As historian Richard Hofstadter pointed out in his classic 1964 essay “The Paranoid Style in American Politics,” U.S. history has featured recurring waves of conspiracy theories. Sometimes they have become prominent; sometimes they abide below the surface. Nineteenth-century versions saw threats that were vague and ill-defined (Illuminati, Masons, Papists, Monarchists); more recent ones have depicted our own leaders as traitors, stooges controlled by foreign powers or international movements. Senator Joe McCarthy claimed to see within the U.S. government “a conspiracy on a scale so immense as to dwarf any previous such venture in the history of man.” The founder of the John Birch Society denounced President Eisenhower as “a dedicated, conscious agent of the Communist conspiracy.” The imagined adversaries tend to be not only evil, but secretive, unappeasable, and sometimes powerful enough to influence minds and bend history to their will. Mind you, Hofstadter was not limiting his discussion to certifiable lunatics: “It is the use of paranoid modes of expression by more or less normal people that makes the phenomenon significant.”
The United Nations has often been subjected to such theories. Fifty years ago, the John Birch Society called it a known instrument of the Soviet Communist conspiracy. The tradition is continuing on a variety of fronts. One recent subject is the Arms Trade Treaty (ATT), which is currently under consideration at the U.N. The arms trade is one of the few aspects of international commerce for which there is no international regulation whatsoever. The purpose of the ATT is to try to establish rules for arms exports that will keep guns out of the hands of criminals, insurgents, warlords, and terrorists. In essence, its goal is to get other countries to adopt export controls comparable to those already used by the United States. Its implementation will be at the hands of individual countries; it does not grant “U.N. bureaucrats” powers over the United States or any other country. The draft treaty deals only with the international arms trade; it has no impact on domestic gun sales, laws, or rights. In fact, at the insistence of the United States, the resolution authorizing the negotiations provides for “the exclusive right of States to regulate internal transfers of arms and national ownership, including through constitutional protections on private ownership.” Yet conspiracy theorists, with the encouragement of the National Rifle Association, claim that President Obama intends to use the ATT to circumvent Congress and the Constitutional amendment process in order to supersede the Second Amendment and eliminate gun-ownership rights. Whatever you think of gun rights in the United States, nothing in this treaty is going to change them.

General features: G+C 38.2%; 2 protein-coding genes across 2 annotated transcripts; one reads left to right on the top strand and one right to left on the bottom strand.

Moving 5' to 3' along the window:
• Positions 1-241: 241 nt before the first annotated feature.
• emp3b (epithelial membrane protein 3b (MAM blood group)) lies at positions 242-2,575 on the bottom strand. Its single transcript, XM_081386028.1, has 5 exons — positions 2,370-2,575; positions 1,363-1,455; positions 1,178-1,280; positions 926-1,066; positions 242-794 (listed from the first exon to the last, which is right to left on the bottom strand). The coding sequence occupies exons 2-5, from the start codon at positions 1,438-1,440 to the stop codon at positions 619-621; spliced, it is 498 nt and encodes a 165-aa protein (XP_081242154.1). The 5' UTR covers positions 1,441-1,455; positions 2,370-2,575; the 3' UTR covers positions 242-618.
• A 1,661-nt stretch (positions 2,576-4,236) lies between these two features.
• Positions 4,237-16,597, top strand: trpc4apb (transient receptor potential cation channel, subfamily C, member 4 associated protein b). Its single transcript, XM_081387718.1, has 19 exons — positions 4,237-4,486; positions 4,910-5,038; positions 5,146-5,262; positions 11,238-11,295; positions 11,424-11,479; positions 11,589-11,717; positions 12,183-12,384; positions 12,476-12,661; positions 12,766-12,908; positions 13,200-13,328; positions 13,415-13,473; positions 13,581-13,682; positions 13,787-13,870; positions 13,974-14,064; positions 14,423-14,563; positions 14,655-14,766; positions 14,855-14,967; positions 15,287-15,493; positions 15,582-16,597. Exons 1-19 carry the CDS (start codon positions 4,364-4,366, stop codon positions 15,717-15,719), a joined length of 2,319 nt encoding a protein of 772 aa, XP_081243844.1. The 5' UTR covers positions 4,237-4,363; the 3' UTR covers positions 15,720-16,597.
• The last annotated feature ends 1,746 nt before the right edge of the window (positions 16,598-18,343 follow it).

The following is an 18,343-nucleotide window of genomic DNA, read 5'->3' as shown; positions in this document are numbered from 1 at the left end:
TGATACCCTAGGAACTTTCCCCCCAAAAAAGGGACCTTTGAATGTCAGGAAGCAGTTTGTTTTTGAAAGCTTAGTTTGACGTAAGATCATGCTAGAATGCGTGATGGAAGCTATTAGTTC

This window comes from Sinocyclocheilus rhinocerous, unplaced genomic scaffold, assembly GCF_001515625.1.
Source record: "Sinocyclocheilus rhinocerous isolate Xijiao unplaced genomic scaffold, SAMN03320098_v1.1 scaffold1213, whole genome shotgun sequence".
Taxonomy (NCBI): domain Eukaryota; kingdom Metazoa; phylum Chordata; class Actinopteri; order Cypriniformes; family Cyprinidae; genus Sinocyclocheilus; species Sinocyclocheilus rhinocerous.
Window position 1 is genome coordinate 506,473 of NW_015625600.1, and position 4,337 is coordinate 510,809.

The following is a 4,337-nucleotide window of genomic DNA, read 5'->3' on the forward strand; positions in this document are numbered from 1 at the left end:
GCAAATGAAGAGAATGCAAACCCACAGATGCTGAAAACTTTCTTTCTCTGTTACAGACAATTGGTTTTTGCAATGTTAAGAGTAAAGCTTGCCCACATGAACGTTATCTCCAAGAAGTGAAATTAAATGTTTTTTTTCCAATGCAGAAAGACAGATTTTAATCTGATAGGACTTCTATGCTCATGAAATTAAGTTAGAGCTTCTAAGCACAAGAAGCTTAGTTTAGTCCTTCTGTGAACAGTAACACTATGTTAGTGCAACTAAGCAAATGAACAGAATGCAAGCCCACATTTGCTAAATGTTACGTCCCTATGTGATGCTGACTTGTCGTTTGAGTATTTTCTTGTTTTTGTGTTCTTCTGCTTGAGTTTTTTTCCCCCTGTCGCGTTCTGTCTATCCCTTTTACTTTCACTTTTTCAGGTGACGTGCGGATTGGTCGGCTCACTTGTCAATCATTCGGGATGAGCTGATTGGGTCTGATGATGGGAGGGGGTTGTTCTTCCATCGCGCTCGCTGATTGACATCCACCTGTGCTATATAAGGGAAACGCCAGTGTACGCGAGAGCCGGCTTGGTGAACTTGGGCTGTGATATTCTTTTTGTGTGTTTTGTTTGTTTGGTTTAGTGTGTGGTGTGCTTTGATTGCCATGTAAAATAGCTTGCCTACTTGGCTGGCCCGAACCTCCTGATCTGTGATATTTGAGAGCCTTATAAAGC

A growing topic of conspiracy theorists today is Agenda 21. This was an agreement that came out of the Earth Summit in Rio de Janeiro 20 years ago. The document—which was not mandatory and was never intended to be—called on countries to take into consideration the environmental impact of their land, resources, and transportation development policies. It also called for steering development toward already developed areas in order to preserve open space. The idea, overall, was to promote “sustainable development,” which seeks to promote economic growth, quality of life, and environmental protection in combination so as to meet the needs of the present without compromising the ability of future generations to meet their needs. This is a perfectly reasonable thing to do, whether the U.N. recommends it or not, but in recent years some groups in the U.S. have denounced efforts at sustainable development as evidence of conspiracy and an unacceptable encroachment on U.S. sovereignty. Even though the Heritage Foundation, a staunchly conservative research institution opposed to sustainable development policies, acknowledges that such policies are not being imposed on anyone by the United Nations, activists across the land are besieging local planning and zoning boards and accusing some very surprised and confused board members of curtailing property rights, revoking Constitutional freedoms, and herding people into urban “human habitation zones” at the behest of the U.N. Evidently, in their view, if the United Nations talked about it and these officials want to do it, then these officials must be operating under orders from the United Nations. And if the United Nations is taking such precautions to operate in complete secrecy through local officials, then they must have the most nefarious of intentions.